And while staying at home in pajamas does sound pretty attractive, how does sending your robot into the office help? Does it make typing noises at your computer so people think you’re there? Does it go to meetings for you? Does it make decisions for you? What if it messes up? Could you really relax at home in your pajamas knowing that your robot might create a huge mess (bureaucratic or physical) that you will need to clean up? What if your robot knows how you really feel about your coworker and gets into a fight with your coworker’s robot? Could your robot be fired? Could your robot get you fired? Could it get promoted? Who would be held responsible for its actions: you, the robot, the robot’s designer? Would the robot have a moral compass, and if so, whose? Would everyone send their robots in for them, so the workplace would be entirely robots? Would it be all the same to them if the lights and heat were shut off to save electricity? Would there be robot unions to protest this mistreatment?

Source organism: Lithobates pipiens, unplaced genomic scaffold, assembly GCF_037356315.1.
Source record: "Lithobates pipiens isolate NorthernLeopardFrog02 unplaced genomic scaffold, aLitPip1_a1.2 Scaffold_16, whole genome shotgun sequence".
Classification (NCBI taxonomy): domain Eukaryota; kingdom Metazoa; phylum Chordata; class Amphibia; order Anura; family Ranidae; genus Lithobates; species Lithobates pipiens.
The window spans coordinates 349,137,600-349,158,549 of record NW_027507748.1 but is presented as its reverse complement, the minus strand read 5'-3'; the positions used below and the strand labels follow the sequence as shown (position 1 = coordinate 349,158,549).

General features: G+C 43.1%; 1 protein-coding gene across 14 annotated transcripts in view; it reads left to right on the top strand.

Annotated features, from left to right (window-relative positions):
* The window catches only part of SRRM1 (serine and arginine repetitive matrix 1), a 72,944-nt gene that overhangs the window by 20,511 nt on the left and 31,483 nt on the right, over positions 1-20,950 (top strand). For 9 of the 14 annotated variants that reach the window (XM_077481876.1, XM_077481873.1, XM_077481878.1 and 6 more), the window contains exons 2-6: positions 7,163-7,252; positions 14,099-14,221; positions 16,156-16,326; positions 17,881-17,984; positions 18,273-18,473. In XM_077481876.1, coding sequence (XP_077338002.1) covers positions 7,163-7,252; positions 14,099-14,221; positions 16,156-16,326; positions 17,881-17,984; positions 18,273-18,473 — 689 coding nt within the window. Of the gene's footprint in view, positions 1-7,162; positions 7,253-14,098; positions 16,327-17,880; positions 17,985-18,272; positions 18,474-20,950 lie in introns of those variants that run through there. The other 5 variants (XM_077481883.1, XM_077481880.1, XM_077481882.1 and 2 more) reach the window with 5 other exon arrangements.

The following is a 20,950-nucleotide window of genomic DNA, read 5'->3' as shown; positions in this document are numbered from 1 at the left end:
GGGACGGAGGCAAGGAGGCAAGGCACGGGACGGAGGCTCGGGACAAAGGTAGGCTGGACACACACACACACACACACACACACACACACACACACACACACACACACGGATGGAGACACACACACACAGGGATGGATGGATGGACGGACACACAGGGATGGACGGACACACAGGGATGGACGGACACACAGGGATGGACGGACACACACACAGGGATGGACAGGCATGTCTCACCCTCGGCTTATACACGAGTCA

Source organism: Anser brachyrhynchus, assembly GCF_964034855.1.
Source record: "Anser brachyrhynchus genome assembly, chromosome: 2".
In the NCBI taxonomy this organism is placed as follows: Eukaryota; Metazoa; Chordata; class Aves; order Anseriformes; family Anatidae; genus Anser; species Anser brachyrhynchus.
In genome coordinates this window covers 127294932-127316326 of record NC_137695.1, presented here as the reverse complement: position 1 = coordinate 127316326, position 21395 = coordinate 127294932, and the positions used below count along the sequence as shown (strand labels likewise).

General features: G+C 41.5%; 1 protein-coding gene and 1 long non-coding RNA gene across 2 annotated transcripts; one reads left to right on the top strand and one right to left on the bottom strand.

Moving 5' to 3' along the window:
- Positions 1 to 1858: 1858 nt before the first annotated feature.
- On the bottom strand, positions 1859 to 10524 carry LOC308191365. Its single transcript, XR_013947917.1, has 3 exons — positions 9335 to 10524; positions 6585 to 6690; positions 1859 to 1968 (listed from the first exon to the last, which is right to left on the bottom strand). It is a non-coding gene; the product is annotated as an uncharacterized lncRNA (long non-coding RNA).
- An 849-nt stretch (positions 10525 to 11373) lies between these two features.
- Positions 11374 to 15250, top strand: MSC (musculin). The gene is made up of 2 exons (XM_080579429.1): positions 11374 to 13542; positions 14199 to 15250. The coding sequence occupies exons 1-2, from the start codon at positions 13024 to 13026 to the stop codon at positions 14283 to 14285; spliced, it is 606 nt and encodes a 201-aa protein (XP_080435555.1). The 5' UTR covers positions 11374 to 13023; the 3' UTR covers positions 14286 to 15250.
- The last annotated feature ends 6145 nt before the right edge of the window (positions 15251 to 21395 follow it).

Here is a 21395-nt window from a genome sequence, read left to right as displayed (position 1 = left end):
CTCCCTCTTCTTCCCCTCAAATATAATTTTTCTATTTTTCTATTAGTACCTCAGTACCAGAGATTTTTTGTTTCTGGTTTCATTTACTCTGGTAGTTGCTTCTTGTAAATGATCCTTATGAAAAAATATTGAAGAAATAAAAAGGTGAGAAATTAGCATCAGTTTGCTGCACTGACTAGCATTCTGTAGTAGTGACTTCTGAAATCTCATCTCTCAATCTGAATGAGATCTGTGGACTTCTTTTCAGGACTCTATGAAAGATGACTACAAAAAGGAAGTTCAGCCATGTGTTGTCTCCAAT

And then there’s the grocery-ordering refrigerator. This seems to be one of the most common images of a digital future of pervasive computing, no doubt inspired by a moment of watching the last few drops of milk drip onto still-dry cereal and thinking ‘man, I wish the refrigerator could have just taken care of that.’ But what kind of groceries would it order? It stands to reason that a digital refrigerator might need to deal in SKUs, which would make it easy to order more frozen pizza but maybe more difficult to order ‘the best-looking local in-season fruit’. Also, what infrastructure would this require? In addition to the refrigerator, the ordering system would need to be in place on the grocery store end, as well as maybe a delivery service. It’s hard to imagine smaller markets being able to invest in this, and vendors at the local farmers’ market would be out of the loop entirely. This would undoubtedly be unproblematic for many people, but it is significant that these biases could be encoded in technical systems that could encourage already-existing (unhealthy) habits to become even more entrenched.